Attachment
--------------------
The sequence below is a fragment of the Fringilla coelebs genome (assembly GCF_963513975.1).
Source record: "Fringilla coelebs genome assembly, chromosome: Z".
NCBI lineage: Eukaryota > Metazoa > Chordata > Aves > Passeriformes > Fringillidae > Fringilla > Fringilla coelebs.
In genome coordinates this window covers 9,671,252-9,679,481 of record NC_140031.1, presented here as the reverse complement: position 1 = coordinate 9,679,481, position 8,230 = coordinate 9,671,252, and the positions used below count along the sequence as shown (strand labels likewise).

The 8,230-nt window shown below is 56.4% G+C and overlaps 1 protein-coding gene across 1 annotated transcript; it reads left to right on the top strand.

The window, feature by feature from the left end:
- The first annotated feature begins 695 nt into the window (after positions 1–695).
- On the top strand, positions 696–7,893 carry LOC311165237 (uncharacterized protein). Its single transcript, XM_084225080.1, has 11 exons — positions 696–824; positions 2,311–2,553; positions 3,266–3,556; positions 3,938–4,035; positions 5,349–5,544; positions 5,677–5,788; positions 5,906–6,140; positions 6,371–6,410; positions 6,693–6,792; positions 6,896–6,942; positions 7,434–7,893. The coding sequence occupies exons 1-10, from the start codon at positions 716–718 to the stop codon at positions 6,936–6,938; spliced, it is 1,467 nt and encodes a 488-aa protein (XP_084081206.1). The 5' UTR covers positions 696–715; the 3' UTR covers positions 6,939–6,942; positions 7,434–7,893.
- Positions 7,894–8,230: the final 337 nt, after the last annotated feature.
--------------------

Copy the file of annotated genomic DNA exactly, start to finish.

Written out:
The sequence below is a fragment of the Fringilla coelebs genome (assembly GCF_963513975.1).
Source record: "Fringilla coelebs genome assembly, chromosome: Z".
NCBI lineage: Eukaryota > Metazoa > Chordata > Aves > Passeriformes > Fringillidae > Fringilla > Fringilla coelebs.
In genome coordinates this window covers 9,671,252-9,679,481 of record NC_140031.1, presented here as the reverse complement: position 1 = coordinate 9,679,481, position 8,230 = coordinate 9,671,252, and the positions used below count along the sequence as shown (strand labels likewise).

The 8,230-nt window shown below is 56.4% G+C and overlaps 1 protein-coding gene across 1 annotated transcript; it reads left to right on the top strand.

The window, feature by feature from the left end:
- The first annotated feature begins 695 nt into the window (after positions 1–695).
- On the top strand, positions 696–7,893 carry LOC311165237 (uncharacterized protein). Its single transcript, XM_084225080.1, has 11 exons — positions 696–824; positions 2,311–2,553; positions 3,266–3,556; positions 3,938–4,035; positions 5,349–5,544; positions 5,677–5,788; positions 5,906–6,140; positions 6,371–6,410; positions 6,693–6,792; positions 6,896–6,942; positions 7,434–7,893. The coding sequence occupies exons 1-10, from the start codon at positions 716–718 to the stop codon at positions 6,936–6,938; spliced, it is 1,467 nt and encodes a 488-aa protein (XP_084081206.1). The 5' UTR covers positions 696–715; the 3' UTR covers positions 6,939–6,942; positions 7,434–7,893.
- Positions 7,894–8,230: the final 337 nt, after the last annotated feature.